Over-Exposed

Discussion in 'Beyond the Basics' started by ORourkeK, Aug 13, 2019.

  1. Derrel

    Derrel Mr. Rain Cloud

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    If this is their signature style and it appears they are going for the light, bright, and airy look. Which in my opinion can look quite beautiful


     
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  2. ORourkeK

    ORourkeK No longer a newbie, moving up!

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    Derrel, it looks as though you started and ended mid-thought. :1247:
     
  3. vintagesnaps

    vintagesnaps Been spending a lot of time on here!

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    Or this ---> . is missing! Maybe Derrel lost his dot.

    You're right, the exposure is bad. I don't know why this washed out look is popular, but this too will pass (maybe? someday??). Trends and fads come and go and time will tell when people get tired of this one if these photographers can take properly exposed images and stay in business or not.

    Of course it sometimes can be done well; Vtec uses the landscape or background along with a somewhat brighter lighter look without going overboard.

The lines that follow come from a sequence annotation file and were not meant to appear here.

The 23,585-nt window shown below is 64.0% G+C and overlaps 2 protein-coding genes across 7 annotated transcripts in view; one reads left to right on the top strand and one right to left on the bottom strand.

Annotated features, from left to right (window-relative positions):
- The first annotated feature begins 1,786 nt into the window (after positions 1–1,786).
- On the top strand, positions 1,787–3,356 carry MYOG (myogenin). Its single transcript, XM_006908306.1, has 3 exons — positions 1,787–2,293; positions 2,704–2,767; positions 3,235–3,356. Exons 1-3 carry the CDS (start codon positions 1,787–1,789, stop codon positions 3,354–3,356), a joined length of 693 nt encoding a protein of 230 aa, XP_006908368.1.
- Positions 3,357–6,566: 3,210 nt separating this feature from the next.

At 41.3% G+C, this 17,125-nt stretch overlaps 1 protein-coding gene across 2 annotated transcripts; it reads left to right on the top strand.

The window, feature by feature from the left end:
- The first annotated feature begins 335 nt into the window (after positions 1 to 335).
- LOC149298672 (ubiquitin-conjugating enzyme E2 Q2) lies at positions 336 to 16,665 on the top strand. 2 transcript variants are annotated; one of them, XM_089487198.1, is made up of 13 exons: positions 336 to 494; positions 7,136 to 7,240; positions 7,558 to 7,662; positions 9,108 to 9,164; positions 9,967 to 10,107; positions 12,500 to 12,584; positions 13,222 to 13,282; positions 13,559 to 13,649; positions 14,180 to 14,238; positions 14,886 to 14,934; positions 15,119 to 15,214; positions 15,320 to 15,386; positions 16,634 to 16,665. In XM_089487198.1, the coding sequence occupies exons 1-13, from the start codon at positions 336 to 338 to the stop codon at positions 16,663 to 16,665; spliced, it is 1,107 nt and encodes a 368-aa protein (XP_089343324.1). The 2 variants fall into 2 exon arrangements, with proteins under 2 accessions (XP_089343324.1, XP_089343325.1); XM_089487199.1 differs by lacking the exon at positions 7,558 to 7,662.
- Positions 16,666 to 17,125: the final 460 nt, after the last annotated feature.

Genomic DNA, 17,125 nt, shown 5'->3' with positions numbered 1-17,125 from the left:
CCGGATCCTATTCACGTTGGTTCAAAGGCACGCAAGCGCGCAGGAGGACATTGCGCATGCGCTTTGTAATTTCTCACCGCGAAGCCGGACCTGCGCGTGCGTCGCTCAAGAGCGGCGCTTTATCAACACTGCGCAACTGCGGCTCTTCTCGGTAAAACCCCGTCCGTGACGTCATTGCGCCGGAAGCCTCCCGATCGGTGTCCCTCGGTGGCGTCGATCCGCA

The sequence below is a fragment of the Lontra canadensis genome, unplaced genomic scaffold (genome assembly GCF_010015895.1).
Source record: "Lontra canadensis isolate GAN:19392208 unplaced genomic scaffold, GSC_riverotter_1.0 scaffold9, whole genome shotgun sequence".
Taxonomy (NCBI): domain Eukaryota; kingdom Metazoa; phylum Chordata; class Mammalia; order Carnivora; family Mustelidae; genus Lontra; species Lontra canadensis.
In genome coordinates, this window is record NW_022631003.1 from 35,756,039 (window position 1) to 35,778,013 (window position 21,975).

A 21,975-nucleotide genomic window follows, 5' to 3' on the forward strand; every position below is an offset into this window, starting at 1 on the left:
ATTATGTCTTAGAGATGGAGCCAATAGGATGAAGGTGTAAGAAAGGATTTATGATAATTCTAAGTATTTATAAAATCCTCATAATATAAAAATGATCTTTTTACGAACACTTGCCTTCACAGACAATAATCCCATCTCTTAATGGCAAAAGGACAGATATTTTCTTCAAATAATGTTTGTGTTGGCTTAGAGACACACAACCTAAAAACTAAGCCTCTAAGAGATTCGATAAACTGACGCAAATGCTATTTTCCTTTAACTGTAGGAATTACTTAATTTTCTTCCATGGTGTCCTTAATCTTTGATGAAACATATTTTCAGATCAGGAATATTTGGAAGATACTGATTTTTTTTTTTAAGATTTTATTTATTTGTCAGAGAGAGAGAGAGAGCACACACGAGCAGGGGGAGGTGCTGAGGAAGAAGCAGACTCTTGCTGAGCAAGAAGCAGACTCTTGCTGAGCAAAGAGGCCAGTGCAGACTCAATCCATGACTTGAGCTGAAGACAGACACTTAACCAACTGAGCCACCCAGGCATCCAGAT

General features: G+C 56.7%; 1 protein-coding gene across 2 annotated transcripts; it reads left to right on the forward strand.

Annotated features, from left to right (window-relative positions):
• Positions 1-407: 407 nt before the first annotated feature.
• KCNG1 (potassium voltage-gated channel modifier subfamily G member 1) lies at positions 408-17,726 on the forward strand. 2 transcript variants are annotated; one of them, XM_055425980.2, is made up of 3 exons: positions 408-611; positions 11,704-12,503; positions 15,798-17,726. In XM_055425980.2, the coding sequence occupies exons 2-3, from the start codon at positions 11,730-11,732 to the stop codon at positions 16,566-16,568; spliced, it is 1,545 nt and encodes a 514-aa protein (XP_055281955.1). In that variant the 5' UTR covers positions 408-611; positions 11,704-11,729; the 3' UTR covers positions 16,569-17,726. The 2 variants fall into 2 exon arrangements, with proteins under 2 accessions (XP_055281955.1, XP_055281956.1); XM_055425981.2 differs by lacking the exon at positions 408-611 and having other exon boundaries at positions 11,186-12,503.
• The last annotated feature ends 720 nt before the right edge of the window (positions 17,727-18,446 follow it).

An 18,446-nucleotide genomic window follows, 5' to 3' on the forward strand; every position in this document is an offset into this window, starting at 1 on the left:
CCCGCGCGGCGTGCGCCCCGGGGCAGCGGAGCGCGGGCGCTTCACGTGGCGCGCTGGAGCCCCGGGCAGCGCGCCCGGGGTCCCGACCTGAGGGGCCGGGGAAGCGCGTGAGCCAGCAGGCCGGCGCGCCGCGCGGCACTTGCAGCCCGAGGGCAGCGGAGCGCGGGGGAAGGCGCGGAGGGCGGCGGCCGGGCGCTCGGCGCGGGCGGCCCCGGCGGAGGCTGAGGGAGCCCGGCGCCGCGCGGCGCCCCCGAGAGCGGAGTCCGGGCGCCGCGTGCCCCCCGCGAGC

4. Fujidave

    Fujidave Blue eyed and Beautiful

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    I think it is just their own style, we all have a style I think that we may do some will like it and some might not. Just having a look on the link and I actually like the images, at the moment I`m going through my own style of keeping some vocalist/band shots at an angle ( Dutch Angle ) as I think it can make an image better.
     
  5. Derrel

    Derrel Mr. Rain Cloud

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    Dutch tilt making a still photo better… You might want to reconsider that… In the eyes of many, that is a cinema trick, or a newbie move… I get what you're saying but it's like selective color… While it appeals to a certain segment of the population, many people do not feel that Dutch tilt is that valid a form of expression… Of course you are free to make your own decisions, but I'm just here to tell you that dutch tilt is looked upon with a certain degree of shall
    we say underappreciation…